On the 9th of February, members of the National Freedom Movement gathered on the lawns at Parliament House in Canberra to present the Australian minister for Indigenous affairs, Nigel Scullion, with the Aboriginal Sovereign Manifesto of Demands. This document calls for negotiations between the Commonwealth government and Indigenous nations across the country to set out a framework for what's known as "decolonization."
The National Freedom Movement was born out of the Freedom Summit that took place in Alice Springs last November. The summit saw a delegation of Aboriginal leaders from around the nation meeting to declare the independence of Australia's First Peoples and address the growing disparities they face. These include increasing levels of incarceration and suicide, the continuing forced removals of children from their families, and the Western Australian government's intentions to close down up to 150 remote Indigenous communities.
On the 26th of January, the delegates along with 500 supporters converged on Old Parliament House in Canberra to stage a sit-in, protesting the occupation of their land for the last 227 years. When they returned on the day federal parliament reopened to present the manifesto, politicians from both sides of government met with the leaders to discuss their grievances.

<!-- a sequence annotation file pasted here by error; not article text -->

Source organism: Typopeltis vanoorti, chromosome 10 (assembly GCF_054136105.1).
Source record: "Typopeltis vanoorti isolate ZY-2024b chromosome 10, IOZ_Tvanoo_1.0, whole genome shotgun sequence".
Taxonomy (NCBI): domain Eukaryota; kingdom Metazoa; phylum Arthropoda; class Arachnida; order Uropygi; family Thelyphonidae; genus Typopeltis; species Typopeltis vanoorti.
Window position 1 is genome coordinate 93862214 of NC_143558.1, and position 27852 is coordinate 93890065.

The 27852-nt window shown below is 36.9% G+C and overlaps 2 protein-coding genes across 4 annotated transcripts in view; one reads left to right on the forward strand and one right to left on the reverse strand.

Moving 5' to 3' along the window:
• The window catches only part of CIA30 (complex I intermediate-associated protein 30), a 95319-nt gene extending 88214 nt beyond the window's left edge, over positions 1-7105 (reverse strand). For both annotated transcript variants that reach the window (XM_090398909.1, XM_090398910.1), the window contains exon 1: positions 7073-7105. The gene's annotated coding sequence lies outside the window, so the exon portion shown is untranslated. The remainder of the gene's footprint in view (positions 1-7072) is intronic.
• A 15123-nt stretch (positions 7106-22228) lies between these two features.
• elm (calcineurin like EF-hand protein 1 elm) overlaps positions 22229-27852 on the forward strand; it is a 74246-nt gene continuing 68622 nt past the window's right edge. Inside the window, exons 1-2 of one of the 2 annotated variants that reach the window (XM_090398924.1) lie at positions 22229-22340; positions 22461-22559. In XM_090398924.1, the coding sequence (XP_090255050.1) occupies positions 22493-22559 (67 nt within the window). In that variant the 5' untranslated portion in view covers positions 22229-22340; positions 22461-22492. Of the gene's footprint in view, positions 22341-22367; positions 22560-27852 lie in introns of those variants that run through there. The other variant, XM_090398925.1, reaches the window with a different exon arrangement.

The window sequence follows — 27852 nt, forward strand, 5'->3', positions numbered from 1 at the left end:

The National Freedom Movement is not alone in demanding decolonization. Other Indigenous movements, such as the youth group Warriors of the Aboriginal Resistance, are also calling for an end to the colonization of Aboriginal and Torres Strait Islander communities.
So just what would the decolonization of Indigenous Australia entail?
The Aboriginal Sovereign Manifesto is built around the 1992 High Court Mabo decision which recognized that Aboriginal land title survived British settlement, when it agreed with a ruling from a 1888 British Privy Council case.
Based on this, the manifesto calls for the Commonwealth of Australia to undertake a series of treaties with all Indigenous nations—a process that would require Australia to become an independent federated republic. These nations would then become self-governing territories within the republic. And a new constitution would be drafted, which would incorporate Aboriginal law as part of the legal system.